Where is the salt?
9 February 2020
The First Presbyterian Church of Whitestone
The Rev. W. Mark Koenig
Whenever I hear our passage from Matthew, I have flashbacks to the Great Salt Panic of 2015. You remember that, don’t you? No? Here’s a refresher.
Tricia, Eric, and Essie came to New York to celebrate the holiday with Sean and me. We decided to eat at my apartment because I had a full-size oven. Tricia did the cooking. At some point, she opened the food pantry and asked, “Where is the salt?”
Silence hung in the air as I framed my response. Years ago, I gave up adding salt to food. I did not give up salty foods. If you attended our October feast and counted the pretzels I ate, you know that. But I have not added salt to food either in cooking or on my plate for many years.
Where is the salt? Not in my apartment.
This posed a problem to whatever Tricia was making. She called Sean. On his way uptown, he stopped at a Duane Reade and bought some salt. Thanksgiving dinner proved a success. And that container of salt remains in the pantry. A full shaker sits on the table. Waiting for Tricia or the kids to come and use them.
Salt has a long and interesting history. It was once traded for gold. The early Chinese used coins of salt and in Europe some Mediterranean people used cakes of salt as currency.[i] During the time of the Roman Empire, and throughout the Middle Ages, salt carried such value that it was sometimes called “white gold.” Roman soldiers sometimes received pay in with salt instead of money. Because “sal” is the Latin word for salt, the soldiers monthly allowance became called “salarium”. Linguists say the process took a couple steps, but “salarium” eventually became “salary” in English.[ii] This then leads to the phrase that a worker is “worth her … salt.”
In India, the colonizing British passed a Salt Act in 1882 that prohibited Indians from collecting or selling salt. The Indian people could only purchase salt from the British. Who exercised a monopoly over salt’s manufacture and sale … and who benefited from the tax. As is the case with most economic injustice, the people living in poverty suffered the most although everyone needed salt.[iii]
To challenge British rule, Mohandas Gandhi determined to break the Salt Act. He organized a 240-mile march to the sea in March of 1930. There marchers would make their own salt. Thousands of people marched to the sea where, in defiance to the empire, they made salt. The movement grew. Millions more began to break the Salt Act. The British arrested some 60,000, including Gandhi. At the Dharasana Salt Works, nonviolent protestors were brutally beaten by police. The British released Gandhi from prison in January of 1931. The Salt Act was not abolished. But Gandhi participated as a negotiator at a conference on India’s future. Those negotiations did not go well. But sixteen years later India and Pakistan received independence. The door to that independence pushed open by nonviolent direct action over salt.[iv]
My Uncle Pete lives near Syracuse. He reminds me of the role that salt played in the history of the city. Millions of years ago, a sea covered central New York. As the sea evaporated, it left behind deposits of salt. The Onondaga people who lived in the area knew something was going on with some of the water in the area. Salt production began in the 1770s and continued until about 1900. During much of that time, Syracuse was a major, if not the major salt, producer in the United States.[v] Uncle Pete will proudly tell you that Syracuse is “The Salt City.”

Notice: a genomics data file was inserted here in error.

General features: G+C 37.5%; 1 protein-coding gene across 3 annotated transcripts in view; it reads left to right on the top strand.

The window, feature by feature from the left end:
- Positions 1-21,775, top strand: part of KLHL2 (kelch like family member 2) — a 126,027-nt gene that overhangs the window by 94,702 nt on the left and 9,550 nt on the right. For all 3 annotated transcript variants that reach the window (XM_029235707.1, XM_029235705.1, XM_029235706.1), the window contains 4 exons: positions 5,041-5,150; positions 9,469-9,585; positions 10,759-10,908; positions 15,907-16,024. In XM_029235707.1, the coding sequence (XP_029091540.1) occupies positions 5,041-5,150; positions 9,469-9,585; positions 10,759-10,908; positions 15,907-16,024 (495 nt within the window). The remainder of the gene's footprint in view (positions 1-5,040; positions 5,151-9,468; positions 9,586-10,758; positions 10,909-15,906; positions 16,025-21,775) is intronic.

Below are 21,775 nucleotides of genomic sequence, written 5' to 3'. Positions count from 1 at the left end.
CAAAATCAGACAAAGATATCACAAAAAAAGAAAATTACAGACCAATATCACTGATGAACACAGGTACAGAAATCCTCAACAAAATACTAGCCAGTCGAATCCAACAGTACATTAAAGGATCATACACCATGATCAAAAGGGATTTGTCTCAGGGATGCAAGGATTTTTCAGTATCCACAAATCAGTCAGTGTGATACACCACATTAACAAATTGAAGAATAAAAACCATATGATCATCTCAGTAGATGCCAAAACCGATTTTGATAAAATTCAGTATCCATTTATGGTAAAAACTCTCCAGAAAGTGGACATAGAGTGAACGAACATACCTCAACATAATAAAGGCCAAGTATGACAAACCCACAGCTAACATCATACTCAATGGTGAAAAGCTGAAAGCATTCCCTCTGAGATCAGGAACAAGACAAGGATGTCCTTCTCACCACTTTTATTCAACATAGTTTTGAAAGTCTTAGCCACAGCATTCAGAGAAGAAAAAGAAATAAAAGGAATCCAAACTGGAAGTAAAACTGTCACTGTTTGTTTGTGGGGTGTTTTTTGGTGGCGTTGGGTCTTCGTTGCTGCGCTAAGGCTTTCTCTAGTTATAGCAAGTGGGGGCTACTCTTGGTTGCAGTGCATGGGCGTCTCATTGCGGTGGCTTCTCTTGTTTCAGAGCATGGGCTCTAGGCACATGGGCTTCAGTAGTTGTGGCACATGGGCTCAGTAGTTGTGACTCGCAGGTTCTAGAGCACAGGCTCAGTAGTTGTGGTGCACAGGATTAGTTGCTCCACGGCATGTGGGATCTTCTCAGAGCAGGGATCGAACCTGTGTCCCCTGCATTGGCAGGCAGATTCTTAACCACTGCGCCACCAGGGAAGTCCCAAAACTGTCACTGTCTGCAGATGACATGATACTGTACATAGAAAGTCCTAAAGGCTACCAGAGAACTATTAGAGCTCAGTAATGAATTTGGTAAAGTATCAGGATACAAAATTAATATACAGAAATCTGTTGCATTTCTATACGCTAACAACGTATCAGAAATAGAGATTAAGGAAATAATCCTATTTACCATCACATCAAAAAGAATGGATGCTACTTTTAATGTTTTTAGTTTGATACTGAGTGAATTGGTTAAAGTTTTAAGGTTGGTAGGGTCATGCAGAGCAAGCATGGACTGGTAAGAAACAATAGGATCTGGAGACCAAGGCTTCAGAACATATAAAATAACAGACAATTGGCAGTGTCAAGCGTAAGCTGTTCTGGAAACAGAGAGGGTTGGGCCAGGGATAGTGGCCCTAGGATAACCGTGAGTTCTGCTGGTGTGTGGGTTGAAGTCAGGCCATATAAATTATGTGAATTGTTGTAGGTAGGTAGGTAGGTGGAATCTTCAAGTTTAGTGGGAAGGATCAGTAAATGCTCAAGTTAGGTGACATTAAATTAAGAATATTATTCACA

Salt melts ice. Softens water. Creates a solution that when gargled can soothe a sore throat. Flavors food and beverages. I remember as a child my grandparents encouraging me to use salt to brush my teeth.
At the time Jesus lived, salt flavored food. Salt helped purify or cleanses meats through the removal of blood. It was used to help heal or cleanse certain ailments. And it preserved certain foods—meat or fish among them. The use of salt as a preservative was essential until the invention of refrigeration. The people who lived in first century Palestine knew all these uses for salt.[vi]
Salt also had ritual and symbolic uses at the time. People used salt in offerings and sacrifices. The Hebrew Scriptures refer twice to a “covenant of salt.” In one instance, this covenant is made between God and the priests. In the other, God makes such a covenant with the kings. According to the New Oxford Annotated version of the New Revised Standard Version of the Bible, this image most likely refers to the perpetual nature of the covenant because of salt’s preservative nature.[vii]
“You are the salt of the earth.” When the people who heard them from Jesus, they recognized he had said something important. He provided the people with an understanding of who they were and how they were to be.
“You are the salt of the earth.” They carry meaning for us today. With these simple words, Jesus tells us who we are and how we are to live.
It is important that we pay close attention to the words. We need to understand why Jesus said and what Jesus did not say.
Jesus does not say, “If you want to be salt, you have to do this, that, and the other thing.” Jesus does not say, “I will call you salt, if I see you behave in these ways.
Like the Beatitudes we considered last Sunday, Jesus’ words bring no requirement or conditions. “You are the salt of the earth.” They are blessing. Affirmation. Commissioning. They were blessing, affirmation, and commissioning for those who heard the Sermon on the Mount. They were blessing, affirmation, and commissioning for those who have read the Sermon on the Mount. They are blessing, affirmation, and commissioning for us. “We are the salt of the earth.”